I just think that it’s an evolutionary process for everyone associated with our game to really understand that. We have the benefit of being able to look at every single play, and digest it, and tear it apart with camera angles that our broadcast partners don’t have and our fans don’t have. We know that the officiating isn’t as bad as many people around this country believe it is.

On whether David Beckham will be back in MLS next year:

 I certainly hope to see him back. I don’t know that I expect him to be there… David has delivered for us on all aspects of our expectations, both on and off the field. David had a terrific year this year. It would be hard to argue that he wasn’t one of the more important players on our fields, and really contributed to the team and the league competitively.

Off the field, he continues to be an important part of what drives some of the popularity of our league, both here and around the world. He remains a very popular guy. His presence on the sports pages, but also on the people pages, continues to grow as opposed to wane here in America, and we benefit by that.

The last thing I would say is that MLS wouldn’t be what it is today if David didn’t decide to come and play in Major League Soccer. All of us appreciate everything that he’s done.

It hasn’t been perfect – I don’t think any relationship is ever perfect. There are certainly some things we might have done a little differently. But all in all, it’s been a really big success.

On progress with player development: 

We now have over 40 kids that have come out of our academies and signed pro contracts. You think about the fact that it was just a few years ago that we didn’t have academies at all.

We really believe that this will be a big driver of the connection that we can have in our local markets with the youth soccer-playing community. But more importantly, really, to help our country develop better players through a quicker path to a professional career…

[New England’s] Diego Fagundez and [Philadelphia’s] Zach Pfeffer have been good examples of young kids that have come out of that program, but there is no shortage of guys – [New York’s Juan] Agudelo is another great example of that…

In Toronto, they just broke ground on a $20 million academy and training ground. That’s the largest investment any of our clubs has made in a standalone facility. Hopefully in the right markets, this will be a model for other MLS clubs to be able to invest even more in this kind of facility.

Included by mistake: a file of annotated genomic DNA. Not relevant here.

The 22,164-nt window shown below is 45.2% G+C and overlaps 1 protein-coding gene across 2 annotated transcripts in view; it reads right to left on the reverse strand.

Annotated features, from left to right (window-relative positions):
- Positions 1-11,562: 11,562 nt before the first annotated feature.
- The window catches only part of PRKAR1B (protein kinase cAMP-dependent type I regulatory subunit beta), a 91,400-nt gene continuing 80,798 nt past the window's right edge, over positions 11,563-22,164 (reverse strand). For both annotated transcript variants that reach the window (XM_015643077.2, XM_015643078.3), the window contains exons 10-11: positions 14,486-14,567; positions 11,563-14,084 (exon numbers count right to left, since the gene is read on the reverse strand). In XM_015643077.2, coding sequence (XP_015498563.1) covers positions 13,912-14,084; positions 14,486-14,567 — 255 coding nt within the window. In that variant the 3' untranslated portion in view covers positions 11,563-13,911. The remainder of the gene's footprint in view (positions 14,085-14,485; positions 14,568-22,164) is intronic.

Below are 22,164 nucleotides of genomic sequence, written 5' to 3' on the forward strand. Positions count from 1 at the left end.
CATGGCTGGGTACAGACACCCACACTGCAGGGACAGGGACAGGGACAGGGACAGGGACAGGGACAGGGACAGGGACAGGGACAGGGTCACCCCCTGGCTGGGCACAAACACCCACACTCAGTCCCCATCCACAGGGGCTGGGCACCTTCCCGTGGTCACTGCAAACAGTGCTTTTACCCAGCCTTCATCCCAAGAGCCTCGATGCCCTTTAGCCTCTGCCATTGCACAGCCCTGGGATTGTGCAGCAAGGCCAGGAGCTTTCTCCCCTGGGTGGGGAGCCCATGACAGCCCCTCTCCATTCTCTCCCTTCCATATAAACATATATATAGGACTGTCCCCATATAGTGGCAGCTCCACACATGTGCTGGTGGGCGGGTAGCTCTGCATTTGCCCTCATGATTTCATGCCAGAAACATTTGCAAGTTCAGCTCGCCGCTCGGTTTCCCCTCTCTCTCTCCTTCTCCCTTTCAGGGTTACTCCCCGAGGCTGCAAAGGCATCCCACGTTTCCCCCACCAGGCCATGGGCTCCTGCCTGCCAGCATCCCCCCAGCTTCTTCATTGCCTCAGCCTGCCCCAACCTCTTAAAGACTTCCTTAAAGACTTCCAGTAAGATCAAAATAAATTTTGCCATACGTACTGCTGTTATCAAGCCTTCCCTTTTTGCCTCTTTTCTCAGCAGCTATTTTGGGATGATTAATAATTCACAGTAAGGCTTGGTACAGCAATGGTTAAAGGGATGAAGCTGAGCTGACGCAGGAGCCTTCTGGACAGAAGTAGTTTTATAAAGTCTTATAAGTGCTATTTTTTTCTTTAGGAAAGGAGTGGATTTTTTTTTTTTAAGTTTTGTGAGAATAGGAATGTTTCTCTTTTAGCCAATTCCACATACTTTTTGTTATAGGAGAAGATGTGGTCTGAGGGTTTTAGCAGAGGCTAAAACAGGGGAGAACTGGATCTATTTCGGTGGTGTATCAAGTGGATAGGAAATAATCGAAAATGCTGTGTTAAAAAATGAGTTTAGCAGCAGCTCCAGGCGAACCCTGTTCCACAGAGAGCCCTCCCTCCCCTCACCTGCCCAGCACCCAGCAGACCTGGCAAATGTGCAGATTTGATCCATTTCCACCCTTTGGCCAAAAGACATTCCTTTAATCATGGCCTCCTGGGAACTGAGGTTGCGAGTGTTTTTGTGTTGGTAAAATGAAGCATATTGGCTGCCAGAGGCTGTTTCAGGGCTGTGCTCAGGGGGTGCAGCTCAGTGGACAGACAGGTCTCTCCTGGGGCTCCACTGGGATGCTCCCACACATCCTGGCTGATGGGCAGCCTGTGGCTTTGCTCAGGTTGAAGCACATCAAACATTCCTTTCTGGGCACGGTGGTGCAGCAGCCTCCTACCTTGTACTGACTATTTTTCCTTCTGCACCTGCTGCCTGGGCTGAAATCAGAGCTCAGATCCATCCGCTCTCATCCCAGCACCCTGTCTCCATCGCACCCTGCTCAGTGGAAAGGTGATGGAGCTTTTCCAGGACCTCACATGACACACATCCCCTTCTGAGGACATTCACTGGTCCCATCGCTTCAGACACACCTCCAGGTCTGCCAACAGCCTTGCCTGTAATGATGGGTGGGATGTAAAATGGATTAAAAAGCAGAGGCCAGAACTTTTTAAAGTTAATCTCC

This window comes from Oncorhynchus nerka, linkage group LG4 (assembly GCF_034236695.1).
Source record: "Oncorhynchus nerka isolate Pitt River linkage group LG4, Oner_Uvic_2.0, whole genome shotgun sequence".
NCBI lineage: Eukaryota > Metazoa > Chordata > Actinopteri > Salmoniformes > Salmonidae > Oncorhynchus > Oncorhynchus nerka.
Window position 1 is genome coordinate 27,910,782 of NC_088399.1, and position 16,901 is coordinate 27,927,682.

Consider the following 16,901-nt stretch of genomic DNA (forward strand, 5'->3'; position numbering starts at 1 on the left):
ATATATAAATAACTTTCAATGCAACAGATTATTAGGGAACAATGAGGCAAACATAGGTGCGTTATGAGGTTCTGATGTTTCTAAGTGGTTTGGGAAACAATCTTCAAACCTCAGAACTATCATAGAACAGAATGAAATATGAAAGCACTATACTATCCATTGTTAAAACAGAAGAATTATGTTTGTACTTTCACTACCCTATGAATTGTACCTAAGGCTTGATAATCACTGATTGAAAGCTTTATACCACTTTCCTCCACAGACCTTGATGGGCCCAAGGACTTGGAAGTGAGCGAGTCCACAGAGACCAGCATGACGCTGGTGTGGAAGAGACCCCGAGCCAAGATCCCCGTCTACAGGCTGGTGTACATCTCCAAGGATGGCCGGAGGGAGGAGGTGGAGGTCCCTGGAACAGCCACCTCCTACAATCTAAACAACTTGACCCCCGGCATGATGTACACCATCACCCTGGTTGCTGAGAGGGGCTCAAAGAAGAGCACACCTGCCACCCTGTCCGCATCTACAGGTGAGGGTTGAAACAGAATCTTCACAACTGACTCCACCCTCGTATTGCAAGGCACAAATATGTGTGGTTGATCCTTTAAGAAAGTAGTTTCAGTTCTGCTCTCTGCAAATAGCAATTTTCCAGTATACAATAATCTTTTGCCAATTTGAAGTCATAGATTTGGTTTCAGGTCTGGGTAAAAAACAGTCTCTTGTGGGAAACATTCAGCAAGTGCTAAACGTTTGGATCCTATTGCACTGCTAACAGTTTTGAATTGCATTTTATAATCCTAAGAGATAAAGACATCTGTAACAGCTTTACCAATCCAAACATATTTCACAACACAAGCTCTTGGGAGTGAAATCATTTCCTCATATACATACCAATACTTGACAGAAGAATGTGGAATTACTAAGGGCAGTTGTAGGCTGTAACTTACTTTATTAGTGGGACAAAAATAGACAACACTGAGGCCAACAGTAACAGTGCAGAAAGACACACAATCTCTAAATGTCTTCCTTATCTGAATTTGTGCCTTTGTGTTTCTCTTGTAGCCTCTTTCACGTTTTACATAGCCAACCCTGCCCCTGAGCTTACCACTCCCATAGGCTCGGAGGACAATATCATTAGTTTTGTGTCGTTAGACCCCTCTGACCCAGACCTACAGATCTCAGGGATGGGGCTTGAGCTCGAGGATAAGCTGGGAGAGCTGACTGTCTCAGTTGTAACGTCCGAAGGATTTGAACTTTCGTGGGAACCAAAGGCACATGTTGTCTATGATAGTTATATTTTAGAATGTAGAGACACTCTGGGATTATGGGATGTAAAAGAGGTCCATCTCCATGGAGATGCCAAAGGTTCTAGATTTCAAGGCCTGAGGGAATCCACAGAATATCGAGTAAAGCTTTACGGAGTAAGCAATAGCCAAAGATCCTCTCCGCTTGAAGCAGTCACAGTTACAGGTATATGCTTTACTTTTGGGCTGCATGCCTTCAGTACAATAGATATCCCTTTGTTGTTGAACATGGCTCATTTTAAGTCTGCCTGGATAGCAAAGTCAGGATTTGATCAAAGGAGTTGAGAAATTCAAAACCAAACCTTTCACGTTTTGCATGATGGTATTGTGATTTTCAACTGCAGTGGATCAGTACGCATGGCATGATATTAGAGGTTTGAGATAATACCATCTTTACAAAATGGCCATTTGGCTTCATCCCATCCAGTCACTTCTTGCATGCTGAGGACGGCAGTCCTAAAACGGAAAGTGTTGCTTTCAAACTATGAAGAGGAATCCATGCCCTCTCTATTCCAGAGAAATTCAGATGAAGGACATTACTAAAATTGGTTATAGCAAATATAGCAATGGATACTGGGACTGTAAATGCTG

On MLS’ relationship with the college soccer community:

C.J. Sapong [of Sporting Kansas City, this season’s Rookie of the Year] showed us that while we are very, very focused on the youth market, the college ranks are still an important part of our league’s story.

We believe for a period of time that is probably going to go out the next 10 years, college soccer is going to be an important part of the MLS player scene.

We continue to try to get closer to the NCAA to find more flexibility, and we continue to work closely with college coaches to find ways that we can help them develop better players, like the other pro leagues are able to achieve in the other [American] sports.

On investment in Designated Players:

Lots of investment in that area. We now have 23 DPs on our rosters, that’s up from just 13 at this same time last year. But very important is this move that we made to incentivize our clubs to find younger designated players. Guys like Fabian Castillo with FC Dallas. I think you are going to see more and impact, and more and more stories coming out of that initiative.

And by the way, that speaks to our system. [It’s] a system that many people have been critical of in the past, but we believe really is helping us to be able to evolve and chance on the fly. That’s the fact that our single-entity [structure] allows us to look at where opportunity resides, and then make structural changes very quickly.

The Designated Player youth initiative is an example of that.

On financial matters across the league:

Our revenues, from a ticketing perspective, have grown in most if not all of our markets. We had 87 sellouts during our regular season…